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Beginning at the End

Local artist uses photos to show the dignity in aging

Celina Colby
Celina Colby is an arts and travel reporter with a fondness for Russian novels.... VIEW BIO
Beginning at the End
Phil Parisi as an adult in Joe Wallace's “Beginning at the End: Portraits of Dementia.” Photo: Courtesy Joe Wallace

Chi (Helen) Tung as an adult in Joe Wallace's “Beginning at the End: Portraits of Dementia.” Photo: Courtesy Joe Wallace

Chi (Helen) Tung as an adult in Joe Wallace’s “Beginning at the End: Portraits of Dementia.” Photo: Courtesy Joe Wallace

Chi (Helen) Tung as a young girl in Joe Wallace's “Portraits of Dementia.”

Chi (Helen) Tung as a young girl in Joe Wallace’s “Portraits of Dementia.” Photo: Courtesy Joe Wallace

In his exhibit at the Pao Arts Center in Boston’s Chinatown, “Beginning at the End: Portraits of Dementia,” photographer Joe Wallace explores an inevitable phenomenon of life: old age. Coming from a family with a history of dementia, Wallace seeks to diffuse the harmful stereotypes attached to dementia and Alzheimer’s. His intimate portraits and interviews with elderly subjects reveal the complex inner life that continues, regardless of disease.

“Aging in general is a subject that people either glamorize or don’t talk about at all,” says Wallace. “The narrative that you see is decidedly scary.” Curated by J. Sybylla Smith, the exhibit juxtaposes Wallace’s portraits with younger photographs of the subjects. This serves as a reminder that these subjects are still multidimensional people with a lot to offer, despite their age and illness. When looking into the eyes of the subject you can see they’re the same at 25 or 85. The disease doesn’t change the soul inside.

“People think if you have Alzheimer’s or dementia you’re gone. It’s like a death sentence, and that’s just not the case,” says Wallace. “I want to show a positive view of dementia.” He found his subjects through people that he knew and through the nursing home his grandmother stayed in. His mother was the first person he photographed.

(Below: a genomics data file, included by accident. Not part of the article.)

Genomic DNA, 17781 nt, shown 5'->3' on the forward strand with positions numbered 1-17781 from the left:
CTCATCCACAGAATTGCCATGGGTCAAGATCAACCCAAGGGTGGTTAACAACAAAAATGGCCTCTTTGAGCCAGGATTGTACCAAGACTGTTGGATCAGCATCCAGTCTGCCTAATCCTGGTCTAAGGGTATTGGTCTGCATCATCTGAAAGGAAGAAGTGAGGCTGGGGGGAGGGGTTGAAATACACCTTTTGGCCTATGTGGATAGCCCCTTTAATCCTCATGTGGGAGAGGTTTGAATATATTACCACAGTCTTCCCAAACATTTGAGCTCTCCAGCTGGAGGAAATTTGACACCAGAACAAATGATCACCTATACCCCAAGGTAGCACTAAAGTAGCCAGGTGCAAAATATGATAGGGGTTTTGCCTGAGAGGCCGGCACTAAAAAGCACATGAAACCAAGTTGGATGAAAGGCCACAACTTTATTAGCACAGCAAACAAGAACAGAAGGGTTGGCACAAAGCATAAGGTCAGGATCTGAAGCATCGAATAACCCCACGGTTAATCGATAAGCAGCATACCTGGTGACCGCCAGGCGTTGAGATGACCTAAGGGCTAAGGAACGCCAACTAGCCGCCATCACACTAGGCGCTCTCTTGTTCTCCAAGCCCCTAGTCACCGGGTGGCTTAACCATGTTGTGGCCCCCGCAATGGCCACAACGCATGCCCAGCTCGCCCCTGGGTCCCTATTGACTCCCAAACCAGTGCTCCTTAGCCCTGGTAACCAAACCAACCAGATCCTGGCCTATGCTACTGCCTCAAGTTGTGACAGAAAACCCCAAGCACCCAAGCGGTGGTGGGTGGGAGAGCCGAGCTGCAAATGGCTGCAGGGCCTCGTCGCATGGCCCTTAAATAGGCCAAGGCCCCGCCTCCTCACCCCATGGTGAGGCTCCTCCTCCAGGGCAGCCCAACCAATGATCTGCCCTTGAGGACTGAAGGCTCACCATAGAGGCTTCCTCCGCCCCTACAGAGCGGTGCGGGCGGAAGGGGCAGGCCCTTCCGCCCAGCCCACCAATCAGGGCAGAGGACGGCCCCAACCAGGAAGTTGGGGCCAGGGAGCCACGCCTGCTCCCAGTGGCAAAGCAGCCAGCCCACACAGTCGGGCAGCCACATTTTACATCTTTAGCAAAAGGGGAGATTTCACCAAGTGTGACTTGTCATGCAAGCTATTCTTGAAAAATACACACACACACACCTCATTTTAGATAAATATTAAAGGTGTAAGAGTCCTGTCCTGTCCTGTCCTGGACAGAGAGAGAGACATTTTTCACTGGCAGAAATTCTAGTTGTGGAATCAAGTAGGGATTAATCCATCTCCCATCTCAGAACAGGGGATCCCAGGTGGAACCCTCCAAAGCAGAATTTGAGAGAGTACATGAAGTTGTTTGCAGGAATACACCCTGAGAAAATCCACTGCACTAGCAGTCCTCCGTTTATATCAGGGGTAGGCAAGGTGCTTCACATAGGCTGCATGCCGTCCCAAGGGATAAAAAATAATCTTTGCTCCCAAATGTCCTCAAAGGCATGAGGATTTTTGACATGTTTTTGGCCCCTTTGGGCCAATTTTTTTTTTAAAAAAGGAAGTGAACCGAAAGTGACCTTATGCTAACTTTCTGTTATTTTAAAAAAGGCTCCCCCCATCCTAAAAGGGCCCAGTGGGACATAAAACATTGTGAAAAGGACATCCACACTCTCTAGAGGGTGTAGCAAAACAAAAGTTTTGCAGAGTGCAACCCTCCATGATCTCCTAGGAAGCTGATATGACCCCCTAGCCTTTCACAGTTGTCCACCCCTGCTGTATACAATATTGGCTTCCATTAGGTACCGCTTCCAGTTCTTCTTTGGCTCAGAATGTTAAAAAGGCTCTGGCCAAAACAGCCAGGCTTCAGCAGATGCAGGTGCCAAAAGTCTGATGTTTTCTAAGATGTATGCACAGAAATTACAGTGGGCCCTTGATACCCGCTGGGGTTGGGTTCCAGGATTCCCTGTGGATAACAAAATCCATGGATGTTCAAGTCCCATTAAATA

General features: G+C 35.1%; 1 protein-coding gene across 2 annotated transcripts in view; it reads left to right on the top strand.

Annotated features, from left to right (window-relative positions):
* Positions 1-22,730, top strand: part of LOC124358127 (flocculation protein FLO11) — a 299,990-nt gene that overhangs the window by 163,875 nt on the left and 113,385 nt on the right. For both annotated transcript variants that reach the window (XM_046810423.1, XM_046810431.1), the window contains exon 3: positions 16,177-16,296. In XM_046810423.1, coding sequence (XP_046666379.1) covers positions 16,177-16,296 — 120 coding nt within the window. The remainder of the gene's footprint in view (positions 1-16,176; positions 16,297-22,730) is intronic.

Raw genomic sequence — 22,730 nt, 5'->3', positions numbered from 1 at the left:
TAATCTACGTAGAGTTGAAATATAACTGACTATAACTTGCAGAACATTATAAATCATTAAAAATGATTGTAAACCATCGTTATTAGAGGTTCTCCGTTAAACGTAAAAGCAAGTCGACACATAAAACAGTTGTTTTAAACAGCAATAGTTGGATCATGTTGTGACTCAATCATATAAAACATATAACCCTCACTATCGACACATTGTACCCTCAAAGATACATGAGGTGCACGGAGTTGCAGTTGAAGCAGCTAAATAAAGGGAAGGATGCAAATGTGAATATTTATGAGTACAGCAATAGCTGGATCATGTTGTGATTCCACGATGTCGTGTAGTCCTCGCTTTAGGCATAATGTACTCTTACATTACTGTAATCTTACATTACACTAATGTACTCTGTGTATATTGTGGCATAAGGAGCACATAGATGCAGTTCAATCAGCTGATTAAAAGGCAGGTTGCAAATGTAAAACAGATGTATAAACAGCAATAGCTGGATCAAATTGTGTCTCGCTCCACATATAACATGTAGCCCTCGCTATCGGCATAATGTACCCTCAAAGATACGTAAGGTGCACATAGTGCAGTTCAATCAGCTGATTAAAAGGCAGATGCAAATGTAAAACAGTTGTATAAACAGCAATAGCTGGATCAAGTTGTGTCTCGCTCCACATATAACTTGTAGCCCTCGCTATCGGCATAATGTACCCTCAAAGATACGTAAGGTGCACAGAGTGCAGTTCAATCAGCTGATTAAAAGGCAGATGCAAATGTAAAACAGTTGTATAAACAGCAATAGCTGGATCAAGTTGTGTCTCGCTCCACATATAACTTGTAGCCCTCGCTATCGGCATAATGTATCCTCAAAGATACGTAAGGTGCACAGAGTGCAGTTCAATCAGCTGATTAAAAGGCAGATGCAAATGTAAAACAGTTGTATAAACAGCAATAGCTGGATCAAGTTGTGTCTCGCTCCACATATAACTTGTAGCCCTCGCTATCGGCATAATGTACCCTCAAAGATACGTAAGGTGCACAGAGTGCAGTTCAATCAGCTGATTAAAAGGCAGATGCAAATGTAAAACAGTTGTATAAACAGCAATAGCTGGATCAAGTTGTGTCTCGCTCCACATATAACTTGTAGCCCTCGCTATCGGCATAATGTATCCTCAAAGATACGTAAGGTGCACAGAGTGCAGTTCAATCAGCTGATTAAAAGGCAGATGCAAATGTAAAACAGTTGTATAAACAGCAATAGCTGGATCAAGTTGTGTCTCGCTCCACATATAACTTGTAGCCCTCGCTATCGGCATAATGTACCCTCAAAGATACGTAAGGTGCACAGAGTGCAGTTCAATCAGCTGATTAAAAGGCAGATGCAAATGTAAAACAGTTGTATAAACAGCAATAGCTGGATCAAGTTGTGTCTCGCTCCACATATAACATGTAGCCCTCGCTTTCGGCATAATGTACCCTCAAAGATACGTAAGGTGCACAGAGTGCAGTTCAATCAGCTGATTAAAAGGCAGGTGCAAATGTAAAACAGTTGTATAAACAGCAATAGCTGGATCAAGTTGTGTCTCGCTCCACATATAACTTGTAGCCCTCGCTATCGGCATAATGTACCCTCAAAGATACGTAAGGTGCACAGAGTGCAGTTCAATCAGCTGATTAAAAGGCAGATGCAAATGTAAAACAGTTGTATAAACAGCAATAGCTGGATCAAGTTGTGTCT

Of all the lessons there are to be learned from the elderly, Wallace says the biggest common denominator was what people remember of their own lives. “People aren’t talking about their job or how much money they made,” says Wallace. “They’re talking about the love of their family and their shared experiences.” Particularly for a population with more limited memory function, this commonality provides profound wisdom about what’s important in life.

Wallace has seen some spectacular connections during his interviews with the subjects of his photographs. Music is closely tied to memory, and the photographer has seen people who were otherwise nonverbal burst out in song or riff a melody from their childhood on the piano.

On the Web
For more information about “Beginning at the End: Portraits of Dementia” and Joe Wallace’s other projects, visit:

“I don’t like the culture of warehousing our elders,” says Wallace. “I feel like this age group has so much to give. Everybody with that many miles on the odometer has wisdom to share.” He hopes the exhibit will cause viewers to think more compassionately about their elders, not as victims of a disease, but as people.

If you go

“Beginning at the End: Portraits of Dementia” is on view at the Pao Arts Center in the One Greenway building at 99 Albany St. through December 21. For more information, call 617-863-9080.